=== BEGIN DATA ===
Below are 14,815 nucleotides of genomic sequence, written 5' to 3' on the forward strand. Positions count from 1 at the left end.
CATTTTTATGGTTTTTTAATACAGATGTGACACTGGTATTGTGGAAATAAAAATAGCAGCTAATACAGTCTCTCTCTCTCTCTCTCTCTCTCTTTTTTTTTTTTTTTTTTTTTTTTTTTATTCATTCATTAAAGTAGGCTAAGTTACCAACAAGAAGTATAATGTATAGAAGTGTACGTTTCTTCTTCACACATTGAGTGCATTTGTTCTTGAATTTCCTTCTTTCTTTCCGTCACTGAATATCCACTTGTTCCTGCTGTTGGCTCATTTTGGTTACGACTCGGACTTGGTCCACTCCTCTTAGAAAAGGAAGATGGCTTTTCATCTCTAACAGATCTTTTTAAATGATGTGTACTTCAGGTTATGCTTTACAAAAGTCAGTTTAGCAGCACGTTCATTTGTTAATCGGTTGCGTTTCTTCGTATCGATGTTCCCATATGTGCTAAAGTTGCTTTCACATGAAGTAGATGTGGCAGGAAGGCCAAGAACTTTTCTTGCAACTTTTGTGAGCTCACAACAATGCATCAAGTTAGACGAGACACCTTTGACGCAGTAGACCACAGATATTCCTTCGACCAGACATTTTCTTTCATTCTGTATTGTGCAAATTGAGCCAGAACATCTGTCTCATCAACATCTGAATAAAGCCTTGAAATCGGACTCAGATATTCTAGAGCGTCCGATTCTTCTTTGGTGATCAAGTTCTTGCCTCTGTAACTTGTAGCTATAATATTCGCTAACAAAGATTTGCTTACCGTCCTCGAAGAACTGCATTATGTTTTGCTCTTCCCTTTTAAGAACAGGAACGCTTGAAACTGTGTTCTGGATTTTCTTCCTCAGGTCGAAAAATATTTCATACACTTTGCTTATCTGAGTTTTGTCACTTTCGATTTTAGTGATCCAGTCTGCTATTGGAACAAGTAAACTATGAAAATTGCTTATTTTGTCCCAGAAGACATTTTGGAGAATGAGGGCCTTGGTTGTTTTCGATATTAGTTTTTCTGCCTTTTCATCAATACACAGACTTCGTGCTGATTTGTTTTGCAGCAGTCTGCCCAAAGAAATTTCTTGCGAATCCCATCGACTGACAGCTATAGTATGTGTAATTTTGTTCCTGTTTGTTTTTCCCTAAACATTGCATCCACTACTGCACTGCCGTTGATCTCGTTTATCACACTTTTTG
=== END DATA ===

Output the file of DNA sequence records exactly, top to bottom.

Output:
Below are 14,815 nucleotides of genomic sequence, written 5' to 3' on the forward strand. Positions count from 1 at the left end.
CATTTTTATGGTTTTTTAATACAGATGTGACACTGGTATTGTGGAAATAAAAATAGCAGCTAATACAGTCTCTCTCTCTCTCTCTCTCTCTCTTTTTTTTTTTTTTTTTTTTTTTTTTTATTCATTCATTAAAGTAGGCTAAGTTACCAACAAGAAGTATAATGTATAGAAGTGTACGTTTCTTCTTCACACATTGAGTGCATTTGTTCTTGAATTTCCTTCTTTCTTTCCGTCACTGAATATCCACTTGTTCCTGCTGTTGGCTCATTTTGGTTACGACTCGGACTTGGTCCACTCCTCTTAGAAAAGGAAGATGGCTTTTCATCTCTAACAGATCTTTTTAAATGATGTGTACTTCAGGTTATGCTTTACAAAAGTCAGTTTAGCAGCACGTTCATTTGTTAATCGGTTGCGTTTCTTCGTATCGATGTTCCCATATGTGCTAAAGTTGCTTTCACATGAAGTAGATGTGGCAGGAAGGCCAAGAACTTTTCTTGCAACTTTTGTGAGCTCACAACAATGCATCAAGTTAGACGAGACACCTTTGACGCAGTAGACCACAGATATTCCTTCGACCAGACATTTTCTTTCATTCTGTATTGTGCAAATTGAGCCAGAACATCTGTCTCATCAACATCTGAATAAAGCCTTGAAATCGGACTCAGATATTCTAGAGCGTCCGATTCTTCTTTGGTGATCAAGTTCTTGCCTCTGTAACTTGTAGCTATAATATTCGCTAACAAAGATTTGCTTACCGTCCTCGAAGAACTGCATTATGTTTTGCTCTTCCCTTTTAAGAACAGGAACGCTTGAAACTGTGTTCTGGATTTTCTTCCTCAGGTCGAAAAATATTTCATACACTTTGCTTATCTGAGTTTTGTCACTTTCGATTTTAGTGATCCAGTCTGCTATTGGAACAAGTAAACTATGAAAATTGCTTATTTTGTCCCAGAAGACATTTTGGAGAATGAGGGCCTTGGTTGTTTTCGATATTAGTTTTTCTGCCTTTTCATCAATACACAGACTTCGTGCTGATTTGTTTTGCAGCAGTCTGCCCAAAGAAATTTCTTGCGAATCCCATCGACTGACAGCTATAGTATGTGTAATTTTGTTCCTGTTTGTTTTTCCCTAAACATTGCATCCACTACTGCACTGCCGTTGATCTCGTTTATCACACTTTTTG